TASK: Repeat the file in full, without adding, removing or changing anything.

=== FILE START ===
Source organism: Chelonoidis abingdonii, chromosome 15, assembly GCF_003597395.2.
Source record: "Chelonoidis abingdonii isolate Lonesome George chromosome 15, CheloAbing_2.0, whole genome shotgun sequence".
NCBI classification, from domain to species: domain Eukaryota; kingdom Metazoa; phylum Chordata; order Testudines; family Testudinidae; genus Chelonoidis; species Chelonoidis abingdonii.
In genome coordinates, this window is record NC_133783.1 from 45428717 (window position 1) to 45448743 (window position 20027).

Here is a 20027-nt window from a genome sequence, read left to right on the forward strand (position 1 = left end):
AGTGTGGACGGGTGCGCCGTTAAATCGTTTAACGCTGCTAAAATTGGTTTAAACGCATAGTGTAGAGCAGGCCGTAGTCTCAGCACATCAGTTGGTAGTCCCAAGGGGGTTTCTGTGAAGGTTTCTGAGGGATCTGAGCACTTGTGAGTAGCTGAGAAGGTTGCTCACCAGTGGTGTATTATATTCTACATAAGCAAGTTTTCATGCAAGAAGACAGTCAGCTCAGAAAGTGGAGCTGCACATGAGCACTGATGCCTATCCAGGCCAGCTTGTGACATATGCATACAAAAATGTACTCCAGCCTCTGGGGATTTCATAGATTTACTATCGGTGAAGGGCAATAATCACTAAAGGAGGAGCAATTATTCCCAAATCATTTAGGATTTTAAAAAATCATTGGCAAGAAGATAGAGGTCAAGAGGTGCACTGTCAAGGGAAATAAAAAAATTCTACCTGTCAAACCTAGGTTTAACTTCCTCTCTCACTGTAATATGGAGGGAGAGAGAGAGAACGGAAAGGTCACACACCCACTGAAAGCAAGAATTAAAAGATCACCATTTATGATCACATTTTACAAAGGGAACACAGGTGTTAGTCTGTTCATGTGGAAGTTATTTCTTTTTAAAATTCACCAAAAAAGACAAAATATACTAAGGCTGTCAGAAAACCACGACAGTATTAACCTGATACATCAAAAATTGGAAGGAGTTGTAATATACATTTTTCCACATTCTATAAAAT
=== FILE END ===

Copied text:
Source organism: Chelonoidis abingdonii, chromosome 15, assembly GCF_003597395.2.
Source record: "Chelonoidis abingdonii isolate Lonesome George chromosome 15, CheloAbing_2.0, whole genome shotgun sequence".
NCBI classification, from domain to species: domain Eukaryota; kingdom Metazoa; phylum Chordata; order Testudines; family Testudinidae; genus Chelonoidis; species Chelonoidis abingdonii.
In genome coordinates, this window is record NC_133783.1 from 45428717 (window position 1) to 45448743 (window position 20027).

Here is a 20027-nt window from a genome sequence, read left to right on the forward strand (position 1 = left end):
AGTGTGGACGGGTGCGCCGTTAAATCGTTTAACGCTGCTAAAATTGGTTTAAACGCATAGTGTAGAGCAGGCCGTAGTCTCAGCACATCAGTTGGTAGTCCCAAGGGGGTTTCTGTGAAGGTTTCTGAGGGATCTGAGCACTTGTGAGTAGCTGAGAAGGTTGCTCACCAGTGGTGTATTATATTCTACATAAGCAAGTTTTCATGCAAGAAGACAGTCAGCTCAGAAAGTGGAGCTGCACATGAGCACTGATGCCTATCCAGGCCAGCTTGTGACATATGCATACAAAAATGTACTCCAGCCTCTGGGGATTTCATAGATTTACTATCGGTGAAGGGCAATAATCACTAAAGGAGGAGCAATTATTCCCAAATCATTTAGGATTTTAAAAAATCATTGGCAAGAAGATAGAGGTCAAGAGGTGCACTGTCAAGGGAAATAAAAAAATTCTACCTGTCAAACCTAGGTTTAACTTCCTCTCTCACTGTAATATGGAGGGAGAGAGAGAGAACGGAAAGGTCACACACCCACTGAAAGCAAGAATTAAAAGATCACCATTTATGATCACATTTTACAAAGGGAACACAGGTGTTAGTCTGTTCATGTGGAAGTTATTTCTTTTTAAAATTCACCAAAAAAGACAAAATATACTAAGGCTGTCAGAAAACCACGACAGTATTAACCTGATACATCAAAAATTGGAAGGAGTTGTAATATACATTTTTCCACATTCTATAAAAT